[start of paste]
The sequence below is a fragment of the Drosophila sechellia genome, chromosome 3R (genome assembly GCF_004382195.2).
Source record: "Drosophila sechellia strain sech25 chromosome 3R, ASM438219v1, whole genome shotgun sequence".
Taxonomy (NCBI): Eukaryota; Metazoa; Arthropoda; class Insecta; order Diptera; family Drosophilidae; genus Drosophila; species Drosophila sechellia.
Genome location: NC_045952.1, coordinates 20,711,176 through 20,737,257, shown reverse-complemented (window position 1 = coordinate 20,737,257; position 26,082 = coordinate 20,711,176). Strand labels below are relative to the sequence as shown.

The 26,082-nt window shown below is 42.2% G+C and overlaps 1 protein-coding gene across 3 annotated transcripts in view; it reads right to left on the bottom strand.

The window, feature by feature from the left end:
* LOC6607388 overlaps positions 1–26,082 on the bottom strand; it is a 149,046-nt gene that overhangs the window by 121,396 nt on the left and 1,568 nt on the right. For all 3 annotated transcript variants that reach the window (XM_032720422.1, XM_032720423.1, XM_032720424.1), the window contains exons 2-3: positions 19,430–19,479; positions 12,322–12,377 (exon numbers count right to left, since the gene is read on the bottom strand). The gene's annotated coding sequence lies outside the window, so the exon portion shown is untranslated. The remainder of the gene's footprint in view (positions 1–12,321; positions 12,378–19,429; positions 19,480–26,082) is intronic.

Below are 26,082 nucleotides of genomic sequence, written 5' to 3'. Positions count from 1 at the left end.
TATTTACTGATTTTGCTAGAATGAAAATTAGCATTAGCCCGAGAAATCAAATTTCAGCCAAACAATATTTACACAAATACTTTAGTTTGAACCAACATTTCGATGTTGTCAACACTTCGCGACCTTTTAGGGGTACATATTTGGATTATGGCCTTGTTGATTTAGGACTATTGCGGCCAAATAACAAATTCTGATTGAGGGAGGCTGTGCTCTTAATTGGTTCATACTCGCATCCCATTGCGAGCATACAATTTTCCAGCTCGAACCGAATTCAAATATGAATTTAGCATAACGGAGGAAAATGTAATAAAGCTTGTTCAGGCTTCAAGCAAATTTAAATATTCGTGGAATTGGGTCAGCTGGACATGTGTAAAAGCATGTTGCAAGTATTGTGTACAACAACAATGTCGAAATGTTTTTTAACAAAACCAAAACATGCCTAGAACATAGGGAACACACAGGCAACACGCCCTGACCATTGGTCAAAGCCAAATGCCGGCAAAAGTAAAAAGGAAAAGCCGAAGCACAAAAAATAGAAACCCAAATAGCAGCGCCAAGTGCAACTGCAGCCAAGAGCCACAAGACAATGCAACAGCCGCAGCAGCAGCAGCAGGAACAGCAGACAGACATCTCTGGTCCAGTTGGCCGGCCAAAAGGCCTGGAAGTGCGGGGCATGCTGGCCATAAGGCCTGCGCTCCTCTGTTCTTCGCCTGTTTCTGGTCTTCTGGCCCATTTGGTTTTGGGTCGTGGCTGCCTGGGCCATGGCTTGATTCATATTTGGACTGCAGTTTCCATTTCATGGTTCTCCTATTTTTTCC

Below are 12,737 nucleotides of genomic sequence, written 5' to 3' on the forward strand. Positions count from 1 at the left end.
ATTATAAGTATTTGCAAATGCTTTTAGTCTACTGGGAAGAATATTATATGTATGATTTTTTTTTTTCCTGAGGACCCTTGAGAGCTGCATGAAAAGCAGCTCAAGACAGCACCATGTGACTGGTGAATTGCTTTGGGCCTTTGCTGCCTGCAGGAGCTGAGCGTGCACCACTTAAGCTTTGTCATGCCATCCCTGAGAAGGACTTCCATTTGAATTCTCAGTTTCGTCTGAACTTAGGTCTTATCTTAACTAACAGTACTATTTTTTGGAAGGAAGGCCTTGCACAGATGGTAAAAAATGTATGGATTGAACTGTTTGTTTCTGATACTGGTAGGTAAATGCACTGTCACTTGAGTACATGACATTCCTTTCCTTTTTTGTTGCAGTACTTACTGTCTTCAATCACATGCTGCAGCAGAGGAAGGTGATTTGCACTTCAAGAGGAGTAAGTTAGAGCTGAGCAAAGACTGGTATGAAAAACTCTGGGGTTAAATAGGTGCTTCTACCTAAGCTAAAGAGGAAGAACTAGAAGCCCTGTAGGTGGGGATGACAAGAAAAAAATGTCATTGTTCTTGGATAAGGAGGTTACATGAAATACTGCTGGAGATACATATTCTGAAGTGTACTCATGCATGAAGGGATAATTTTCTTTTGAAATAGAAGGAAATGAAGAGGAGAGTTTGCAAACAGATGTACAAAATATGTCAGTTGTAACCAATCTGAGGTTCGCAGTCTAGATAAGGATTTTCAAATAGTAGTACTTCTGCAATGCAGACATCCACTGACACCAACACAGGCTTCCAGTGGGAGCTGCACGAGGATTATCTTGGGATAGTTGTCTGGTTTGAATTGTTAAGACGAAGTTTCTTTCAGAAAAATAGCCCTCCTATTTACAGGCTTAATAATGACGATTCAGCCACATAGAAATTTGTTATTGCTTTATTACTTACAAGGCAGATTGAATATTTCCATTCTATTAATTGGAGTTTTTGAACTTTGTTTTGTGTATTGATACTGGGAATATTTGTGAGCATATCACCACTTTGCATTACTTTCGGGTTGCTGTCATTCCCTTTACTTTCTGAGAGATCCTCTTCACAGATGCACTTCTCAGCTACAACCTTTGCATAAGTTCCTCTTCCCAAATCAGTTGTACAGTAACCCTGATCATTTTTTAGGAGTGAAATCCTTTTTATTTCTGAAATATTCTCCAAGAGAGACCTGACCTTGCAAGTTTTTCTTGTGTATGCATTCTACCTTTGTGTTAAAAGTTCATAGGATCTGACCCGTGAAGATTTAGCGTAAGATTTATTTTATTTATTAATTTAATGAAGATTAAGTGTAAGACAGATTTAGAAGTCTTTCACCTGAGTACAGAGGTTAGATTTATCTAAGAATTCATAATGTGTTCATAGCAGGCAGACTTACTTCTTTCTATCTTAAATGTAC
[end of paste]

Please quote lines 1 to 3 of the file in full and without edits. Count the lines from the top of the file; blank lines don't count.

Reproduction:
The sequence below is a fragment of the Drosophila sechellia genome, chromosome 3R (genome assembly GCF_004382195.2).
Source record: "Drosophila sechellia strain sech25 chromosome 3R, ASM438219v1, whole genome shotgun sequence".
Taxonomy (NCBI): Eukaryota; Metazoa; Arthropoda; class Insecta; order Diptera; family Drosophilidae; genus Drosophila; species Drosophila sechellia.